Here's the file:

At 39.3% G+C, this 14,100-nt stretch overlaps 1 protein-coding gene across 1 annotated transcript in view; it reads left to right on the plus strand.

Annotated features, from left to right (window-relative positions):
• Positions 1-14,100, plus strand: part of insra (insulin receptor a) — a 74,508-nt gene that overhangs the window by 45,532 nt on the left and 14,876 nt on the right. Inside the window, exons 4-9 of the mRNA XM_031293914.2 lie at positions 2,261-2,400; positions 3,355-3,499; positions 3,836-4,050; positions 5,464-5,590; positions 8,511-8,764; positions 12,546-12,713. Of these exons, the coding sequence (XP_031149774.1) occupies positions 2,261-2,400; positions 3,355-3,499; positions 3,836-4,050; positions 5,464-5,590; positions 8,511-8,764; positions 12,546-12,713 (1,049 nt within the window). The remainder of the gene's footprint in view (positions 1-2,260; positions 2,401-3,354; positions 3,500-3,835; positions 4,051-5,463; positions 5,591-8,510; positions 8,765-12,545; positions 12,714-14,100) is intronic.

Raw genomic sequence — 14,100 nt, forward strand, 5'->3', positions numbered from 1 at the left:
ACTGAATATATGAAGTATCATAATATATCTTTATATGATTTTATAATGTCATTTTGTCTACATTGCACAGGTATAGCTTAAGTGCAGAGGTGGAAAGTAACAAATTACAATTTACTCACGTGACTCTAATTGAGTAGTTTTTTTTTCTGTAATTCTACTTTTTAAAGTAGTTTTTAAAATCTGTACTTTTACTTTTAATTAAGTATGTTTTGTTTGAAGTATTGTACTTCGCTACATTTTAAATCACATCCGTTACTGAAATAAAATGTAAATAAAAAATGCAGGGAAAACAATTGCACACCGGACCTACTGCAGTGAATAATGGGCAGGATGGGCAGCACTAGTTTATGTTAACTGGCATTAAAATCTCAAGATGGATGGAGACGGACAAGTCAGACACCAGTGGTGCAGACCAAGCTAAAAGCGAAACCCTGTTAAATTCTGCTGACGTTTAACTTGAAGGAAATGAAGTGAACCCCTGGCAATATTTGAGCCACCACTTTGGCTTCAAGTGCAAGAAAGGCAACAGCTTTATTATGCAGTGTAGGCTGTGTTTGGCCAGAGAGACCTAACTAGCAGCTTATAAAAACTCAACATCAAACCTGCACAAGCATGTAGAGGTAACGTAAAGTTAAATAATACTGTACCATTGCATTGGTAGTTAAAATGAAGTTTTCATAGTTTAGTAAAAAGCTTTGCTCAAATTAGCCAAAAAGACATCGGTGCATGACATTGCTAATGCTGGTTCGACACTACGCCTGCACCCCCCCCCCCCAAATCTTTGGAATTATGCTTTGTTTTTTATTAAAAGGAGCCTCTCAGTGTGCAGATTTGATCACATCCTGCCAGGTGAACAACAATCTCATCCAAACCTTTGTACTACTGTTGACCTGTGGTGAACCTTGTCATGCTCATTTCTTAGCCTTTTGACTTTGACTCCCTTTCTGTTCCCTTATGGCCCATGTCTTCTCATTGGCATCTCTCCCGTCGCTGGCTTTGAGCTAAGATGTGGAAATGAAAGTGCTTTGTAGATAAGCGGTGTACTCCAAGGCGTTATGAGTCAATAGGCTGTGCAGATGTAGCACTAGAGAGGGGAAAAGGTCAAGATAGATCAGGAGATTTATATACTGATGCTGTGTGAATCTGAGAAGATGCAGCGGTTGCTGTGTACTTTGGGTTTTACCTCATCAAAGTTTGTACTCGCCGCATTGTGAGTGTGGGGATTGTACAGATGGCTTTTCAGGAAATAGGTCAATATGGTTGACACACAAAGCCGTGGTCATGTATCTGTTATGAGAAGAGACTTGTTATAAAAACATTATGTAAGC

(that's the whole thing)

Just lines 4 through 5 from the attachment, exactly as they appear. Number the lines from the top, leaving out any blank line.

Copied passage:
Raw genomic sequence — 14,100 nt, forward strand, 5'->3', positions numbered from 1 at the left:
ACTGAATATATGAAGTATCATAATATATCTTTATATGATTTTATAATGTCATTTTGTCTACATTGCACAGGTATAGCTTAAGTGCAGAGGTGGAAAGTAACAAATTACAATTTACTCACGTGACTCTAATTGAGTAGTTTTTTTTTCTGTAATTCTACTTTTTAAAGTAGTTTTTAAAATCTGTACTTTTACTTTTAATTAAGTATGTTTTGTTTGAAGTATTGTACTTCGCTACATTTTAAATCACATCCGTTACTGAAATAAAATGTAAATAAAAAATGCAGGGAAAACAATTGCACACCGGACCTACTGCAGTGAATAATGGGCAGGATGGGCAGCACTAGTTTATGTTAACTGGCATTAAAATCTCAAGATGGATGGAGACGGACAAGTCAGACACCAGTGGTGCAGACCAAGCTAAAAGCGAAACCCTGTTAAATTCTGCTGACGTTTAACTTGAAGGAAATGAAGTGAACCCCTGGCAATATTTGAGCCACCACTTTGGCTTCAAGTGCAAGAAAGGCAACAGCTTTATTATGCAGTGTAGGCTGTGTTTGGCCAGAGAGACCTAACTAGCAGCTTATAAAAACTCAACATCAAACCTGCACAAGCATGTAGAGGTAACGTAAAGTTAAATAATACTGTACCATTGCATTGGTAGTTAAAATGAAGTTTTCATAGTTTAGTAAAAAGCTTTGCTCAAATTAGCCAAAAAGACATCGGTGCATGACATTGCTAATGCTGGTTCGACACTACGCCTGCACCCCCCCCCCCCAAATCTTTGGAATTATGCTTTGTTTTTTATTAAAAGGAGCCTCTCAGTGTGCAGATTTGATCACATCCTGCCAGGTGAACAACAATCTCATCCAAACCTTTGTACTACTGTTGACCTGTGGTGAACCTTGTCATGCTCATTTCTTAGCCTTTTGACTTTGACTCCCTTTCTGTTCCCTTATGGCCCATGTCTTCTCATTGGCATCTCTCCCGTCGCTGGCTTTGAGCTAAGATGTGGAAATGAAAGTGCTTTGTAGATAAGCGGTGTACTCCAAGGCGTTATGAGTCAATAGGCTGTGCAGATGTAGCACTAGAGAGGGGAAAAGGTCAAGATAGATCAGGAGATTTATATACTGATGCTGTGTGAATCTGAGAAGATGCAGCGGTTGCTGTGTACTTTGGGTTTTACCTCATCAAAGTTTGTACTCGCCGCATTGTGAGTGTGGGGATTGTACAGATGGCTTTTCAGGAAATAGGTCAATATGGTTGACACACAAAGCCGTGGTCATGTATCTGTTATGAGAAGAGACTTGTTATAAAAACATTATGTAAGC